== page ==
PACE Helps Seniors Remain at Home

Mar 12, 2024Blog

Most seniors want to stay at home as long as they can instead of moving into a nursing home. The Program for All-Inclusive Care of the Elderly (PACE), administered by Medicaid, provides care and services to some nursing home-eligible seniors and disabled individuals, enabling them to remain at home far longer than they might otherwise be able to do. The eligibility rules for PACE are less stringent than other Medicaid programs, but accessing specialists outside the PACE network can be extremely difficult.

What Is PACE?

PACE provides pre-paid, comprehensive health care designed to enhance quality of life and autonomy for frail older adults, enabling them to live in their homes as long as possible while preserving their existing family structure. Participants receive core services in their homes or adult day health centers.

To be eligible, participants must:

  • be at least 55 years old
  • qualify for Medicare or Medicaid (or both)
  • live safely in a PACE service area
  • meet their state’s criteria to qualify as a nursing home care candidate
  • meet any additional program-specific conditions imposed by their local PACE

Similar to an HMO, if a person joins PACE, the program becomes the sole provider of Medicaid and Medicare services. Enrollees must agree to forgo their usual sources of care and receive all their services through PACE.

For example, participants may not enroll in any other Medicare Advantage, Medicare prescription drug or Medicaid prepayment plan or optional benefit. This includes the Medicaid Home and Community Based Services waiver benefit or the Medicare hospice benefit. PACE provides a team of doctors, nurses, social workers, personal care attendants and dietitians to assist each member. Participants can also receive therapeutic, ancillary and social support services.

Care is centralized in an adult health center and supplemented by in-home services and referrals to providers in the network. Other covered services include adult day care, dentistry and prescription drugs. Enrollees get Medicare Part D-covered drugs and all other necessary medications through the program. They don’t need to join a separate Medicare Part D prescription drug plan, and doing so would disenroll them from PACE.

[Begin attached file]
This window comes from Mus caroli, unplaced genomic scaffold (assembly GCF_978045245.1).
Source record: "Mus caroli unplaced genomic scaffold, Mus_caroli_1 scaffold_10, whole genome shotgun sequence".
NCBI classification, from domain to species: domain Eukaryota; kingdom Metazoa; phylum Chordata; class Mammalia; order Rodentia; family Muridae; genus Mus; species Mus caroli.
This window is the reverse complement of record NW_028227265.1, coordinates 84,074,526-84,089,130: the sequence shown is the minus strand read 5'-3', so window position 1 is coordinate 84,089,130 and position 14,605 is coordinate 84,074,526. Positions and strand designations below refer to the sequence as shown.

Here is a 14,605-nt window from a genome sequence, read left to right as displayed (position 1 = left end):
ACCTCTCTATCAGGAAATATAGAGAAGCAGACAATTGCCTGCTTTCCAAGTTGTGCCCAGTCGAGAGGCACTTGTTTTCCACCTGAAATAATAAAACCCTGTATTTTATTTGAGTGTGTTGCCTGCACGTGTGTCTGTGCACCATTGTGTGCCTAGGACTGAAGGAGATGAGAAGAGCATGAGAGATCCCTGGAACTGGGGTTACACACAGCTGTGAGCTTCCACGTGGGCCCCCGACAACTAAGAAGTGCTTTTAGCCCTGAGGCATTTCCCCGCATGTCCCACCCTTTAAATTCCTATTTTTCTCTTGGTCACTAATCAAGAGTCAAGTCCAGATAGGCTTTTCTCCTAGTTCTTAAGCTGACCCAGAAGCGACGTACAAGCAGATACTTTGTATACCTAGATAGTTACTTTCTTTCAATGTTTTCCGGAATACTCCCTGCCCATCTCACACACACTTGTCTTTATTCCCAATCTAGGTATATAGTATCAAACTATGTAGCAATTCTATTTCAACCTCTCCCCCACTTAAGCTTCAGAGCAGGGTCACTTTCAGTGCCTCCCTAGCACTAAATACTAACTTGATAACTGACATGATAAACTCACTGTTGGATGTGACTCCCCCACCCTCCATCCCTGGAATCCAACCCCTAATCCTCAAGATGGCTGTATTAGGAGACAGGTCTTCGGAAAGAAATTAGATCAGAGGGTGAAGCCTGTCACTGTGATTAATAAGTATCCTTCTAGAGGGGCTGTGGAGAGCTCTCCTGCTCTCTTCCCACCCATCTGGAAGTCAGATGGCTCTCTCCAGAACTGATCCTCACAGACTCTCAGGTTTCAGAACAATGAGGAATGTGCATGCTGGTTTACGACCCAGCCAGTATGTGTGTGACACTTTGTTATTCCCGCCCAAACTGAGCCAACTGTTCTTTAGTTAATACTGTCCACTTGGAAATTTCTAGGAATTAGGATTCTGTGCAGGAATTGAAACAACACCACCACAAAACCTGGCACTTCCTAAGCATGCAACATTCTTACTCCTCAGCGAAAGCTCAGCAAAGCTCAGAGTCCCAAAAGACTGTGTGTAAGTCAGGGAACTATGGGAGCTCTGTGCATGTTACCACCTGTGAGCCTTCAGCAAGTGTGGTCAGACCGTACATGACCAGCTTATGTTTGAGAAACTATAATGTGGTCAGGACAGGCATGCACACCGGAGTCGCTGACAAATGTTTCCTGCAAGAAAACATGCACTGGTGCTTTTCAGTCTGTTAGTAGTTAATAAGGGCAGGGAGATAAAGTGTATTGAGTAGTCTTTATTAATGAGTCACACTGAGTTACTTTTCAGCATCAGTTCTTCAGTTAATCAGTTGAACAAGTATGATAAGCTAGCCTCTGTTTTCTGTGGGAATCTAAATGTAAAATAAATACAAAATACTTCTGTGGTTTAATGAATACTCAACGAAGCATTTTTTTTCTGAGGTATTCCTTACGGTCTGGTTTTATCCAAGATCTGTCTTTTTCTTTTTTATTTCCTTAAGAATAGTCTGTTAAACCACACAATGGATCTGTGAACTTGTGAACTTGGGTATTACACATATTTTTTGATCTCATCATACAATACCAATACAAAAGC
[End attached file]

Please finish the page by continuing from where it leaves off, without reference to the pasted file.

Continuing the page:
In addition, PACE provides transportation to the health center or to doctor’s appointments at other locations. It also provides meals and social activities, along with other non-medical care. For example, sometimes PACE will fix a participant’s air conditioner during a heat wave. PACE can also provide food during a snowstorm.

Although the focus is on preventive care and avoiding hospitalization, in Massachusetts, PACE operates or has contracts with assisted living facilities and nursing homes, and will provide continued coverage for enrollees for whom home-based care is no longer safe or appropriate.  Unlike other community-based Medicaid (MassHealth) programs, such as the Home and Community-Based Waiver, PACE members do not need to reapply for benefits if they require nursing home care.

PACE is organized by geographic areas. Providers, which are under contract with MassHealth, now operate throughout Massachusetts, including the western counties. Some areas have more than one PACE provider, so applicants can choose among programs. Once a person enrolls in PACE, it becomes their sole source of services. Participants can leave the program at any time. Enrollees must recertify annually, but requirements vary across states. A state may waive recertification requirements if it determines there is no reasonable expectation of improvement in a person’s condition because of the severity of their condition or functional impairment.

Program Costs

PACE is paid for by Medicare and Medicaid benefits, and private co-pay in some instances. Whether enrollees pay a premium depends on their financial situation. An individual’s resources must be under $2,000.  A person who meets Medicaid’s resource limits will, depending on monthly income, generally have a small payment or have their entire premium covered. At enrollment, a PACE intake worker verifies income and assets, and then determines the amounts payable by the person, which likely won’t change over the course of their program participation.

PACE’s Success

Research shows that PACE reduces hospitalizations, emergency room visits and nursing home stays. Some states have documented that participants receive better preventive care with higher rates of community residence and caregiver satisfaction.

Currently, 155 PACE centers operate in 32 states. These numbers will likely increase as federal incentives for the program improve. Congress and the Centers for Medicare & Medicaid services are also exploring ways to improve PACE. Find a PACE program in Massachusetts.

If you have any questions, our elder law attorneys are available to provide guidance. Call us to schedule an appointment.